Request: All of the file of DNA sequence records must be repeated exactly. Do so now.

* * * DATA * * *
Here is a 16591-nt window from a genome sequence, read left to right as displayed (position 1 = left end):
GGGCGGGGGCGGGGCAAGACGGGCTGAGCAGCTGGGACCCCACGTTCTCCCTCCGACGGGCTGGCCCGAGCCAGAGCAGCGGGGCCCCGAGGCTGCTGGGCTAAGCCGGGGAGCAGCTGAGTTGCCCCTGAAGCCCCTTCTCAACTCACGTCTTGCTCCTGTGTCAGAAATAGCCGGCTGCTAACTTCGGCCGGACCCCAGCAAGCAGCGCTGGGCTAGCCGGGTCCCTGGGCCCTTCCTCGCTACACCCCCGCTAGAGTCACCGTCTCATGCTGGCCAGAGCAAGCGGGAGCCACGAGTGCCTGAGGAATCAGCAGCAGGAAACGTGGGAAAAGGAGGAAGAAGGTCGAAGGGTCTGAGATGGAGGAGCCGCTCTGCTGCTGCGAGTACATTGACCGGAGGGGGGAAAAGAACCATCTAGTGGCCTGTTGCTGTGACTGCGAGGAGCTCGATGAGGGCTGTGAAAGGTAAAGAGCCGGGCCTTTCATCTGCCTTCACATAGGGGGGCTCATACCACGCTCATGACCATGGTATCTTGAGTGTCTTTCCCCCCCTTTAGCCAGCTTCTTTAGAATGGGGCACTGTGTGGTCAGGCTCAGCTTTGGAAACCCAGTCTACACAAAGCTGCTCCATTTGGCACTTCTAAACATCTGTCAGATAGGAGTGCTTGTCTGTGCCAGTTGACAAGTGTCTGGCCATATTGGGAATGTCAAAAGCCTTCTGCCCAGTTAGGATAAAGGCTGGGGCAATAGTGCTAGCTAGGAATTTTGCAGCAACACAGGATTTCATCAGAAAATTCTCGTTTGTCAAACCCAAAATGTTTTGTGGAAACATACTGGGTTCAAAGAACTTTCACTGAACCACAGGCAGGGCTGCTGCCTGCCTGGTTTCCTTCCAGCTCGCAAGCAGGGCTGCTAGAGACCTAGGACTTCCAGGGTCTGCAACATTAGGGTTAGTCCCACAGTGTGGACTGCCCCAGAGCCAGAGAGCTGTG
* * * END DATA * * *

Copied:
Here is a 16591-nt window from a genome sequence, read left to right as displayed (position 1 = left end):
GGGCGGGGGCGGGGCAAGACGGGCTGAGCAGCTGGGACCCCACGTTCTCCCTCCGACGGGCTGGCCCGAGCCAGAGCAGCGGGGCCCCGAGGCTGCTGGGCTAAGCCGGGGAGCAGCTGAGTTGCCCCTGAAGCCCCTTCTCAACTCACGTCTTGCTCCTGTGTCAGAAATAGCCGGCTGCTAACTTCGGCCGGACCCCAGCAAGCAGCGCTGGGCTAGCCGGGTCCCTGGGCCCTTCCTCGCTACACCCCCGCTAGAGTCACCGTCTCATGCTGGCCAGAGCAAGCGGGAGCCACGAGTGCCTGAGGAATCAGCAGCAGGAAACGTGGGAAAAGGAGGAAGAAGGTCGAAGGGTCTGAGATGGAGGAGCCGCTCTGCTGCTGCGAGTACATTGACCGGAGGGGGGAAAAGAACCATCTAGTGGCCTGTTGCTGTGACTGCGAGGAGCTCGATGAGGGCTGTGAAAGGTAAAGAGCCGGGCCTTTCATCTGCCTTCACATAGGGGGGCTCATACCACGCTCATGACCATGGTATCTTGAGTGTCTTTCCCCCCCTTTAGCCAGCTTCTTTAGAATGGGGCACTGTGTGGTCAGGCTCAGCTTTGGAAACCCAGTCTACACAAAGCTGCTCCATTTGGCACTTCTAAACATCTGTCAGATAGGAGTGCTTGTCTGTGCCAGTTGACAAGTGTCTGGCCATATTGGGAATGTCAAAAGCCTTCTGCCCAGTTAGGATAAAGGCTGGGGCAATAGTGCTAGCTAGGAATTTTGCAGCAACACAGGATTTCATCAGAAAATTCTCGTTTGTCAAACCCAAAATGTTTTGTGGAAACATACTGGGTTCAAAGAACTTTCACTGAACCACAGGCAGGGCTGCTGCCTGCCTGGTTTCCTTCCAGCTCGCAAGCAGGGCTGCTAGAGACCTAGGACTTCCAGGGTCTGCAACATTAGGGTTAGTCCCACAGTGTGGACTGCCCCAGAGCCAGAGAGCTGTG